Joakim Soria to Have Tommy John Surgery

This news was expected, but Bob Dutton confirms that Joakim Soria will have Tommy John Surgery on April 3rd and is going to miss the entire 2012 season. Given that the average recovery timetable for this injury is 12-18 months, it’s likely that Soria will not be ready for the start of the 2013 season as well.

Soria will be an interesting free agent next winter once the Royals decline their $8 million club option. His prior success will mean that there will be teams interested in picking up the tab for the rest of his rehab in order to get his services for the second half of next year – the Yankees did this with David Aardsma this winter, for instance. UCL replacement has become advanced enough that many pitchers are able to return to something close to their prior form, and Soria is just 28-years-old, so he should still be able to coax a few more good years out of his arm.

The Royals have been getting a lot of grief for not trading Soria before this occurred, and in retrospect, I’m sure they wish they would have moved him when they had the chance. However, it’s also important to understand that injuries are very difficult to predict, and trading young relievers is not always guaranteed to bring back a premium return. After all, Kenny Williams got a lot of flack for dealing Sergio Santos for Nestor Molina this winter. We can’t criticize both rebuilding GMs who trade young cheap closers and rebuilding GMs who keep young cheap closers. The Royals probably should have traded Soria, but this wasn’t in an inevitable outcome, and we can’t fault the Royals for not being able to accurately predict the future.

Dave is the Managing Editor of FanGraphs.

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12 years ago

Lindsay Berra had a great read over on ESPN about TJS and pitcher mechanics. Looking at Soria’s, I can’t say it is at all shocking that he needs to have the procedure done a second time.

12 years ago
Reply to  Tyler

Hasn’t there been a LOT of discussion about the inverted W over the years, with nothing resembling conclusive data ever being rendered? I know Cameron stated in a chat just this week that he doesn’t see biomechanics yielding actionable data any time soon(my generalization of his answer, not his words per se).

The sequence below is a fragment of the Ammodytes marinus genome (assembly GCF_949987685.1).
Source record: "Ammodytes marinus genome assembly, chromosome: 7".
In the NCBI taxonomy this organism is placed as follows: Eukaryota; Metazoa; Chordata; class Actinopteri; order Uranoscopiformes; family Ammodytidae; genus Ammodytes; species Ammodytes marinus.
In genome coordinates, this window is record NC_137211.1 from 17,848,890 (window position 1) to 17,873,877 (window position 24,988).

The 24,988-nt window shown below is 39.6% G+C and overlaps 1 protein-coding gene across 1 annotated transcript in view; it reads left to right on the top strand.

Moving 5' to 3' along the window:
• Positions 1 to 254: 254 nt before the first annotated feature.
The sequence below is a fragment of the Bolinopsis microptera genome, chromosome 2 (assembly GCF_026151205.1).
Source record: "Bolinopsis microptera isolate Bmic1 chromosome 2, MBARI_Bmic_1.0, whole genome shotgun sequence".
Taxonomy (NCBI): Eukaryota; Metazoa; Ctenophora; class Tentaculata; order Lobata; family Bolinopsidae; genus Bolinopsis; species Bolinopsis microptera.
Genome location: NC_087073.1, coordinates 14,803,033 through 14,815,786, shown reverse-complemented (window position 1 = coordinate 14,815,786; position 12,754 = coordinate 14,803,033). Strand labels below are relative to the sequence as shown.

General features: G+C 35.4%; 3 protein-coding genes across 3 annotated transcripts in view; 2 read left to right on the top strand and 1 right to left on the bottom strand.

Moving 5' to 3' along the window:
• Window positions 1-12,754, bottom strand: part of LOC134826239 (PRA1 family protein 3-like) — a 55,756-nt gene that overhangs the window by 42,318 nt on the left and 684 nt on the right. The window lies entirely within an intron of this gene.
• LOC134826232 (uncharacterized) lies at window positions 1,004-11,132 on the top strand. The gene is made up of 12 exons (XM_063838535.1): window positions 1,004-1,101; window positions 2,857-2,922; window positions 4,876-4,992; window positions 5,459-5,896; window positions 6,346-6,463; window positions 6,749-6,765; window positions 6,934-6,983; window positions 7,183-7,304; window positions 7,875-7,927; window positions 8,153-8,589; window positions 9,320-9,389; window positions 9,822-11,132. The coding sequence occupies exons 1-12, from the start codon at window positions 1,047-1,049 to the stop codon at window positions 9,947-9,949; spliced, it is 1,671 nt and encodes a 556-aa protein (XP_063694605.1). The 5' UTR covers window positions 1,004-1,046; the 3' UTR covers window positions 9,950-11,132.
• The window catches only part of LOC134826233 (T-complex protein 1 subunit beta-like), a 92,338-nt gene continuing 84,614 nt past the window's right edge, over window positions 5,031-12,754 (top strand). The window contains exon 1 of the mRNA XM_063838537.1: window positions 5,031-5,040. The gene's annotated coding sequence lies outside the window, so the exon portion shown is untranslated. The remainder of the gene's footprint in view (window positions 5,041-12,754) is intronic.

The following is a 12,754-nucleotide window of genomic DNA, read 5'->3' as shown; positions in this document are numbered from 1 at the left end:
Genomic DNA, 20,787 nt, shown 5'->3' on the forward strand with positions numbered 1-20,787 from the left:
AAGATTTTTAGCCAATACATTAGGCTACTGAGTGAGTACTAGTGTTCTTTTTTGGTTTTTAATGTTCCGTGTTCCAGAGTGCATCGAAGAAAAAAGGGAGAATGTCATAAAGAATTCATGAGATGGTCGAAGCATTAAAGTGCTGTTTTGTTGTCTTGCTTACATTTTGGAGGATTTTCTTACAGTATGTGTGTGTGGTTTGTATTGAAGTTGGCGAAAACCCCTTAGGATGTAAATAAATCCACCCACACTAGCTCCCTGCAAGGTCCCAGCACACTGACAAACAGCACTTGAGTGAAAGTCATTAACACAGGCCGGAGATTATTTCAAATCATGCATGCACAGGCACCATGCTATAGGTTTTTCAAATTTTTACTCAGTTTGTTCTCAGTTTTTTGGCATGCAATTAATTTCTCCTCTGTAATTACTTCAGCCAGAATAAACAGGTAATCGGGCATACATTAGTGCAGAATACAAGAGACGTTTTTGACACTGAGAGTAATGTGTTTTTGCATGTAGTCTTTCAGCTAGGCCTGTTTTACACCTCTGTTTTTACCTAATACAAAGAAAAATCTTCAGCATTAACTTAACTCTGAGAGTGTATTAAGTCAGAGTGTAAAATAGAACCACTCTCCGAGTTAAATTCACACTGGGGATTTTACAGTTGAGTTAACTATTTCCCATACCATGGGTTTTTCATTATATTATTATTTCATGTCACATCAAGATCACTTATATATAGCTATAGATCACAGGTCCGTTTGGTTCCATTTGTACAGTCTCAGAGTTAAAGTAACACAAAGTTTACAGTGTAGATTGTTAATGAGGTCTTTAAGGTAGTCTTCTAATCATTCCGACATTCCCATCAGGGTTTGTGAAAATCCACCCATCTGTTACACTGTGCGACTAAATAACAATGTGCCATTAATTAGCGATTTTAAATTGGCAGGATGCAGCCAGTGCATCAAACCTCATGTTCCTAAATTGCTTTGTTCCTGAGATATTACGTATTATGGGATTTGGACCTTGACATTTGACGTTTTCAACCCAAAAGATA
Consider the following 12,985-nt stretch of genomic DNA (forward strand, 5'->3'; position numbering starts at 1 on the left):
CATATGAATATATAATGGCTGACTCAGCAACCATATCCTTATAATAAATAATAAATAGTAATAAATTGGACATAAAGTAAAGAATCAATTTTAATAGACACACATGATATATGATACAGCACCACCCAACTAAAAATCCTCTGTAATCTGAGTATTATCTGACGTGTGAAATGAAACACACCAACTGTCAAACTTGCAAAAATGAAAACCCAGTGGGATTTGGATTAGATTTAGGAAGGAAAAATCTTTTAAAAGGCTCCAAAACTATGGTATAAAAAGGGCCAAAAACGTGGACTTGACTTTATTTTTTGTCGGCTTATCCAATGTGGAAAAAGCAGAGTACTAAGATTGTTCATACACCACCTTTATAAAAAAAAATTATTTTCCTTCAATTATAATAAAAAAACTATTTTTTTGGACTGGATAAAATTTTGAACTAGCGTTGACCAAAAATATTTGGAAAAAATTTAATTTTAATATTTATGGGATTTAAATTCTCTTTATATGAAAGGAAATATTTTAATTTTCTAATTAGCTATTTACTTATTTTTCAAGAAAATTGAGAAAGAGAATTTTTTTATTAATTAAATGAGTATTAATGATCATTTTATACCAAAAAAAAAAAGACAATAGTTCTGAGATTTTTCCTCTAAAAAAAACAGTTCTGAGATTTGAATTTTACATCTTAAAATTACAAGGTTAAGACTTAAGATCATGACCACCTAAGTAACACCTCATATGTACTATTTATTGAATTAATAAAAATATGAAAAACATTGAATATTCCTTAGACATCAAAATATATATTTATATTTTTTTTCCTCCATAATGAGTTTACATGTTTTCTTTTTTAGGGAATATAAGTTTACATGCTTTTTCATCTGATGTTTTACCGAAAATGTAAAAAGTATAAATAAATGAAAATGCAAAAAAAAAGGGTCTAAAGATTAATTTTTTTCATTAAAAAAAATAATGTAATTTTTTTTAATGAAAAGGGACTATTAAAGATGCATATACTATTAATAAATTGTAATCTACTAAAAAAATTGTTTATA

12 years ago
Reply to  Rob

I would point you to the ESPN article as it touches on that exact point. I’m not taking that article nor Dave’s comments as gospel on the subject by any means, but Berra’s article was pretty convincing as to the effects of improper pitching mechanics may have on arm-health.

12 years ago
Reply to  Rob

Soria doesn’t “Inverted-W”, But he does scapular load by taking his pitching arm elbow toward 1B.


J.Broxton does.

These guys also do something similar as Soria …

Worse than Soria …

About the same …

We need to stop stating that certain mechanics are “bad” or “a mess”. Scapular loading is designed to increase velocity, not for arm health. To compare mechanics to pitches, this type of scapular loading is like a slider. Extremelly effective at its designed purpose, but risky to arm health.

Some very hard throwers scapular load in this way, and it’s not just by coincidence.

Scapular Loading Via Squazzing your shoulder blades together:

Scapular loading is a necessity. The big difference seems to be whether loading take place with a vertical pitching arm (safer) or a horizontal pitching arm (more risky, timing issues)

Scapular Loading with Vertical pitching arm

Scapular loading with horizontal pitching arm (maximal/exaggerated loading)

Joakim Soria: